Cell type–specific delivery of siRNAs with aptamer-siRNA chimeras


Technologies that mediate targeted delivery of small interfering RNAs (siRNAs) are needed to improve their therapeutic efficacy and safety. Therefore, we have developed aptamer-siRNA chimeric RNAs capable of cell type–specific binding and delivery of functional siRNAs into cells. The aptamer portion of the chimeras mediates binding to PSMA, a cell-surface receptor overexpressed in prostate cancer cells and tumor vascular endothelium, whereas the siRNA portion targets the expression of survival genes. When applied to cells expressing PSMA, these RNAs are internalized and processed by Dicer, resulting in depletion of the siRNA target proteins and cell death. In contrast, the chimeras do not bind to or function in cells that do not express PSMA. These reagents also specifically inhibit tumor growth and mediate tumor regression in a xenograft model of prostate cancer. These studies demonstrate an approach for targeted delivery of siRNAs with numerous potential applications, including cancer therapeutics.

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Figure 1: Proposed mechanism of action and predicted secondary structure of aptamer-siRNA chimeras.
Figure 2: A10 aptamer–siRNA chimeras bind specifically to the cell surface antigen, PSMA.
Figure 3: Cell-type specific silencing of genes with aptamer-siRNA chimeras.
Figure 4: Aptamer-siRNA chimera-mediated silencing of PLK1 and BCL2 results in cell type–specific effects on proliferation and apoptosis.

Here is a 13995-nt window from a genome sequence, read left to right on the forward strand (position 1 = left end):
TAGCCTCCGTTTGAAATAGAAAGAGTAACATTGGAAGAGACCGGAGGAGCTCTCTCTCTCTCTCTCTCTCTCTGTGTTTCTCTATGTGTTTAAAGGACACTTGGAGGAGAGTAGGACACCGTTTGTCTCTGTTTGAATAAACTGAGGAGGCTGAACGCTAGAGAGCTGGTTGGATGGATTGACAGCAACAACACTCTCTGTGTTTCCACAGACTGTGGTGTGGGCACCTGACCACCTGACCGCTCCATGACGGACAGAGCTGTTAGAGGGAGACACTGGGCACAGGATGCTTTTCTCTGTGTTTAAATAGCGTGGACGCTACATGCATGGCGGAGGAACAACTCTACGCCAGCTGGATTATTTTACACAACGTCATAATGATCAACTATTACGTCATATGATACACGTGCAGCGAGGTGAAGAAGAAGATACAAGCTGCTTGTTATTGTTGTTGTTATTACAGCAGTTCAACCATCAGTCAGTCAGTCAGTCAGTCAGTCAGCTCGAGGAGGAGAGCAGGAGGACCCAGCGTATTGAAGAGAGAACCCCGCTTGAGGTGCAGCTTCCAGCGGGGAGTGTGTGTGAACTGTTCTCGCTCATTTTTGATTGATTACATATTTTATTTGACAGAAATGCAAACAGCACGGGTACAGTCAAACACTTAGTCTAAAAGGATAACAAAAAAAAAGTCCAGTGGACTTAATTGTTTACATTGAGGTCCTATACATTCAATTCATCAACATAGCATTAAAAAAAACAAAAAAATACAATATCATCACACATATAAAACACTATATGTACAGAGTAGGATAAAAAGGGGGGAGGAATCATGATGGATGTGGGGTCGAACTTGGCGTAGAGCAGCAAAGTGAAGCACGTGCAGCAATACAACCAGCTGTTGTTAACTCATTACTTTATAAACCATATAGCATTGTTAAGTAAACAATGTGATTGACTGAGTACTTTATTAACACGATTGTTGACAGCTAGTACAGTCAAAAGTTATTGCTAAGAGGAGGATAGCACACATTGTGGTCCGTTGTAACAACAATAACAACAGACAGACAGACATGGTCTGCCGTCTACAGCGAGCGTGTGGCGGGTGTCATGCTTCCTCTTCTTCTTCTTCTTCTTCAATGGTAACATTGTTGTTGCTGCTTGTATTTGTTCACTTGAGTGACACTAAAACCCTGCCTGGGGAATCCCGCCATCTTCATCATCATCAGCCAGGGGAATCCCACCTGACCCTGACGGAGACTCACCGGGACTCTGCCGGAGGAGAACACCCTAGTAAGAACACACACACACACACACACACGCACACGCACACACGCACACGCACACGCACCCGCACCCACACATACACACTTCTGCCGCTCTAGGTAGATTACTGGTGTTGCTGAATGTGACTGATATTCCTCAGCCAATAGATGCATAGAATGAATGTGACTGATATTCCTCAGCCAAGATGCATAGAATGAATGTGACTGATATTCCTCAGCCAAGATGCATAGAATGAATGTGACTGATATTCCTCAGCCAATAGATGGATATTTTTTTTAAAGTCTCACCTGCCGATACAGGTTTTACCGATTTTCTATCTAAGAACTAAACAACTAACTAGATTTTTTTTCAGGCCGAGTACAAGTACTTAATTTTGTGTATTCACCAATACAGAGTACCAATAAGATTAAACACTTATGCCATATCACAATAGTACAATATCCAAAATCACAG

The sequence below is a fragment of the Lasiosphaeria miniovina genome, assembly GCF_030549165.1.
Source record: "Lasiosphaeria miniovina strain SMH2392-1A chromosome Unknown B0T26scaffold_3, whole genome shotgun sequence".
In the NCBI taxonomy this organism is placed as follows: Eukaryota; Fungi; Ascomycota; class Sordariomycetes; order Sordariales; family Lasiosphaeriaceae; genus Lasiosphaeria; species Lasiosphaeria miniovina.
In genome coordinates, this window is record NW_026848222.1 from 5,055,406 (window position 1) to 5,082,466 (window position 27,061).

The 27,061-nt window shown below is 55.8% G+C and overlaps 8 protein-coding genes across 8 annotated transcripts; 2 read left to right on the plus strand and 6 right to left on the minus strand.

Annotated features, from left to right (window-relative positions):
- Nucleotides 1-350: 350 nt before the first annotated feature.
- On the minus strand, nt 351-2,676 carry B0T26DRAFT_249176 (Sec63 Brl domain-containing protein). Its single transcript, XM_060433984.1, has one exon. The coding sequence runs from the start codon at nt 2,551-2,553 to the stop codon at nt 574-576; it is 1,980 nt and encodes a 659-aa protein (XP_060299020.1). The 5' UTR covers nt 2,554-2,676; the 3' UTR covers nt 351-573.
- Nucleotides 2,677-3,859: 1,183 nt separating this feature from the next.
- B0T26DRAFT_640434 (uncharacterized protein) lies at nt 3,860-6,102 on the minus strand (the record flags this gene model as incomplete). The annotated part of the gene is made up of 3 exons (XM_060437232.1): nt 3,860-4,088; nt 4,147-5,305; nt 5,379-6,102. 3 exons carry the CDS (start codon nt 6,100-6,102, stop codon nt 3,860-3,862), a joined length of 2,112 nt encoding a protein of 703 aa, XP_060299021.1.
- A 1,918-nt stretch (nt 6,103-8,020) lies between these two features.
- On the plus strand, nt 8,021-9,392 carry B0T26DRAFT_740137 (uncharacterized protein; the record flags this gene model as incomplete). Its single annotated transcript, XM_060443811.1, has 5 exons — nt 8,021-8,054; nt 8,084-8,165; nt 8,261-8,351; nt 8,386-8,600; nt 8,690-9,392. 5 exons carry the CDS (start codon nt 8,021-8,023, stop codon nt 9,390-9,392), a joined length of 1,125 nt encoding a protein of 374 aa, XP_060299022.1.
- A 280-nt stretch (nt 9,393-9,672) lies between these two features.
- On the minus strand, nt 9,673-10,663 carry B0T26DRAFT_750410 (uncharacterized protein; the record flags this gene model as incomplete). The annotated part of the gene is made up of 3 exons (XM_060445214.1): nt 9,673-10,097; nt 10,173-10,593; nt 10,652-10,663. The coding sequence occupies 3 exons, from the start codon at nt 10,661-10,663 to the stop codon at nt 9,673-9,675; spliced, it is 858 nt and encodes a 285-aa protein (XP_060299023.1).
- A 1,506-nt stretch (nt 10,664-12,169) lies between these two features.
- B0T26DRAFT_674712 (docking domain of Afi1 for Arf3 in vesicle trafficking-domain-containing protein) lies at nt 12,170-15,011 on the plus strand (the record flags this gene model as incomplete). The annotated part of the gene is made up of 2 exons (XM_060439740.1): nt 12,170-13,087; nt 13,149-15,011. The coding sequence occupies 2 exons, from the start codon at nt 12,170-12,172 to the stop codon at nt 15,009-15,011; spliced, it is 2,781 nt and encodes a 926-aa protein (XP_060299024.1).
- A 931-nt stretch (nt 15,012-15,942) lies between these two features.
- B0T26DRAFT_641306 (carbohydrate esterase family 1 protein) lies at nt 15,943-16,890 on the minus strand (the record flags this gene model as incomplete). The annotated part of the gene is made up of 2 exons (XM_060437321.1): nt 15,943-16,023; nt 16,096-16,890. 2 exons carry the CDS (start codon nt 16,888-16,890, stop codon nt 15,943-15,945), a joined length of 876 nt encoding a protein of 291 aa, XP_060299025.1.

Figure 5: Aptamer-siRNA chimera-mediated gene silencing occurs via the RNAi pathway.
Figure 6: Antitumor activity of A10-Plk1 aptamer-siRNA chimera in a xenograft model of prostate cancer.


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We thank John Madden and Johannes Vieweg for useful discussions and Mariano Garcia-Blanco and Joseph R. Nevins for useful reagents. B.A.S., E.G., R.E.R., Y.W., K.D.V. and P.H.G. are supported by the National Institutes of Health (NIH). E.R.A. is supported by a postdoctoral training grant from Susan G. Komen Breast Cancer Foundation. J.O.M. is supported by an NIH postdoctoral training grant (5T32CA00911-28). This work was supported by NIH grants 2P01GM059299 and 1U54CA119313 to B.A.S.

Author information

J.O.M. II designed, performed research and wrote manuscript; E.R.A. provided expertise, performed research, and analyzed data; Y.W. performed research; K.D.V. provided expertise; R.E.R. provided useful reagents; E.G. provided useful discussions and analytic tools; B.A.S. suggested chimera idea and provided useful discussions; P.H.G. designed, coordinated and performed research, analyzed data, wrote manuscript.

Note: Supplementary information is available on the Nature Biotechnology website.

Correspondence to Bruce A Sullenger.

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The authors declare no competing financial interests.

Supplementary information

Supplementary Fig. 1

Cell-type specific expression of PSMA. (PDF 540 kb)

Supplementary Fig. 2

Relative affinity measurements of A10 and A10 aptamer-siRNA chimeras. (PDF 1048 kb)

Supplementary Fig. 3

Gene silencing mediated by functional siRNAs against Polo-like kinase 1 (Plk1) and Bcl2. (PDF 784 kb)

Supplementary Fig. 4

siRNA-mediated silencing of Dicer. (PDF 552 kb)

Supplementary Fig. 5

Aptamer-siRNA chimeras do not trigger an interferon response. (PDF 607 kb)

Supplementary Fig. 6

Individual tumor curves demonstrating effect of RNA chimeras on growth of LNCaP-derived tumors in mice. (PDF 1083 kb)

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McNamara, J., Andrechek, E., Wang, Y. et al. Cell type–specific delivery of siRNAs with aptamer-siRNA chimeras. Nat Biotechnol 24, 1005–1015 (2006). https://doi.org/10.1038/nbt1223

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